Battle Over ‘Return Home New Jersey’ Program Reaches State Legislators

CBS Local News

TRENTON, N.J. (CBSNewYork) — There is new hope for those fighting against the controversial programcalled “Return Home New Jersey.”

The program calls for severely disabled residents living in facilities out of state to move into Garden State group homes. On Thursday, family members made emotional pleas to state legislators, CBS2’s Jessica Schneider reported.

Maureen Clark is tired of fighting the state. Her 47-year-old daughter, Maura, lives at the Woods facility in Langhorne, Pennsylvania, just over the New Jersey border.

She gets one-on-one care for the cerebral palsy that prevents her from speaking, walking or even feeding herself.

“We need a resolution quickly. Please don’t make her come back here,” Maureen Clark said.

State officials moved her to the Pennsylvania care facility three decades ago, because New Jersey lacked appropriate care.

But now, the state has plans to move her and hundreds like her back, and put them into group homes.

Rita O’Grady’s 23-year-old son, Tyler, is autistic. He was moved into a group home setting two years ago. Since then he’s been in jail a total of 19 days because of his violent outbursts.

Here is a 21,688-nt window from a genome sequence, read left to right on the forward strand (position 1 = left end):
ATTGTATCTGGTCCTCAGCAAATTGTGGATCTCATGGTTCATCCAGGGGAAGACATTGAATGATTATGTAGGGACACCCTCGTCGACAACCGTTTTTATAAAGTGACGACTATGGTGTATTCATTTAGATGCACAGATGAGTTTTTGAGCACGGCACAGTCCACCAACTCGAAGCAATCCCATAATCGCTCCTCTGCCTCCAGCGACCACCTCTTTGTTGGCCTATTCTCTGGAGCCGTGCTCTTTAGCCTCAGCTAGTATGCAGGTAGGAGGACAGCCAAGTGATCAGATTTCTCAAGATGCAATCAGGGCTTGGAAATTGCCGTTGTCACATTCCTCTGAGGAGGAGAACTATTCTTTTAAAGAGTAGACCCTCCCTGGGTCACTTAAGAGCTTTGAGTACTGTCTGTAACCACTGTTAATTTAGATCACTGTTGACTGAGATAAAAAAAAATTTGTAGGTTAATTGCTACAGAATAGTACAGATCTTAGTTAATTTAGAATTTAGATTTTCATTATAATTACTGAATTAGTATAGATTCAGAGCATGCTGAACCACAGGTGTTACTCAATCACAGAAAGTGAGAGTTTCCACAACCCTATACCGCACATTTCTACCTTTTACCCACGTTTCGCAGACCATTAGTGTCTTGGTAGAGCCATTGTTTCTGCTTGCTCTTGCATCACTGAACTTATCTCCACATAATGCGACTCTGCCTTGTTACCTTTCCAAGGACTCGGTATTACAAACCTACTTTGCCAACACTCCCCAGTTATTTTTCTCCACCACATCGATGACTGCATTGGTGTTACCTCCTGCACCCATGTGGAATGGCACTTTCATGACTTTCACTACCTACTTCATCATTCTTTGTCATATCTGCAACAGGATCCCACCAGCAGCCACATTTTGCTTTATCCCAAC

“It hasn’t worked, not at all,” O’Grady said. “It’s been nothing but a nightmare. Their only solutionis to hand him over to another provider.”

These parents are persistent. After Gov. Chris Christie vetoed a bill that would’ve let many disabled adults stay where they are, parents lobbied lawmakers to propose another bill that is close to moving to the floor of the Assembly and Senate.

The bill will allow family members to petition in writing to keep the patients where they are – if thoseadults have lived out of state for more than 20 years, or they are particularly, medically or behaviorally fragile.

It won’t get Tyler Loftus back to Woods, but other parents are hopeful it will help their children already there.

“She’ll die if she doesn’t get that care,” Art Clark said.

It’s a dire circumstance that parents want lawmakers to prevent.

The Assembly bill passed through a committee panel on Thursday. A Senate committee will hear testimony on its version of the bill later this month.